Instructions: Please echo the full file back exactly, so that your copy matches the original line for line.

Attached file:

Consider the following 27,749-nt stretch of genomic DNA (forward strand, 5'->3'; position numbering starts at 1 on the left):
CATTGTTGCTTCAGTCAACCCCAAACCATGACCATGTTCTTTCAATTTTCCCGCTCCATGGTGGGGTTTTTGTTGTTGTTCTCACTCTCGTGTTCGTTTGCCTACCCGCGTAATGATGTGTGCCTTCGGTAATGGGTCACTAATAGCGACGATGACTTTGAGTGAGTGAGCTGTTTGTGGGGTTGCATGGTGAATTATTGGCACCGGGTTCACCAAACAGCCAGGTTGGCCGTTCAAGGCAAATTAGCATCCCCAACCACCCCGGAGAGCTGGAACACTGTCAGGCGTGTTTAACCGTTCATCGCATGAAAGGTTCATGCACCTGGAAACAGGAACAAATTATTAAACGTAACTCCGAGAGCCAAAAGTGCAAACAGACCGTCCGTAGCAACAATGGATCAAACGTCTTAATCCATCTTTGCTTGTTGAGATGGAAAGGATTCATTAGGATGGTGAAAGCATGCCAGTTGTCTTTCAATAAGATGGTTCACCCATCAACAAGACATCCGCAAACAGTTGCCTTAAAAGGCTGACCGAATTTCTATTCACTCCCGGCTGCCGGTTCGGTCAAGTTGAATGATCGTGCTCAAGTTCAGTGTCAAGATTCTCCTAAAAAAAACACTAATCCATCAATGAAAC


Consider the following 27,749-nt stretch of genomic DNA (forward strand, 5'->3'; position numbering starts at 1 on the left):
CATTGTTGCTTCAGTCAACCCCAAACCATGACCATGTTCTTTCAATTTTCCCGCTCCATGGTGGGGTTTTTGTTGTTGTTCTCACTCTCGTGTTCGTTTGCCTACCCGCGTAATGATGTGTGCCTTCGGTAATGGGTCACTAATAGCGACGATGACTTTGAGTGAGTGAGCTGTTTGTGGGGTTGCATGGTGAATTATTGGCACCGGGTTCACCAAACAGCCAGGTTGGCCGTTCAAGGCAAATTAGCATCCCCAACCACCCCGGAGAGCTGGAACACTGTCAGGCGTGTTTAACCGTTCATCGCATGAAAGGTTCATGCACCTGGAAACAGGAACAAATTATTAAACGTAACTCCGAGAGCCAAAAGTGCAAACAGACCGTCCGTAGCAACAATGGATCAAACGTCTTAATCCATCTTTGCTTGTTGAGATGGAAAGGATTCATTAGGATGGTGAAAGCATGCCAGTTGTCTTTCAATAAGATGGTTCACCCATCAACAAGACATCCGCAAACAGTTGCCTTAAAAGGCTGACCGAATTTCTATTCACTCCCGGCTGCCGGTTCGGTCAAGTTGAATGATCGTGCTCAAGTTCAGTGTCAAGATTCTCCTAAAAAAAACACTAATCCATCAATGAAAC